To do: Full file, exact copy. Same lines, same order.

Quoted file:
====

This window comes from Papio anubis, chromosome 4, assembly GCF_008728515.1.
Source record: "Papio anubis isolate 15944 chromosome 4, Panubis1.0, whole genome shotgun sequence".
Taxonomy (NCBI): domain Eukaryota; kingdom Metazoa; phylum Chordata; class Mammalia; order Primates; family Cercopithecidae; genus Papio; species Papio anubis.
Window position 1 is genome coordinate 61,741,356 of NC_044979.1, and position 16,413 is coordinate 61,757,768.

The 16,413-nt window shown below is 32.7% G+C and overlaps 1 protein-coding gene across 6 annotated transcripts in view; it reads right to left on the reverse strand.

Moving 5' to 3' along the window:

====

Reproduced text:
This window comes from Papio anubis, chromosome 4, assembly GCF_008728515.1.
Source record: "Papio anubis isolate 15944 chromosome 4, Panubis1.0, whole genome shotgun sequence".
Taxonomy (NCBI): domain Eukaryota; kingdom Metazoa; phylum Chordata; class Mammalia; order Primates; family Cercopithecidae; genus Papio; species Papio anubis.
Window position 1 is genome coordinate 61,741,356 of NC_044979.1, and position 16,413 is coordinate 61,757,768.

The 16,413-nt window shown below is 32.7% G+C and overlaps 1 protein-coding gene across 6 annotated transcripts in view; it reads right to left on the reverse strand.

Moving 5' to 3' along the window: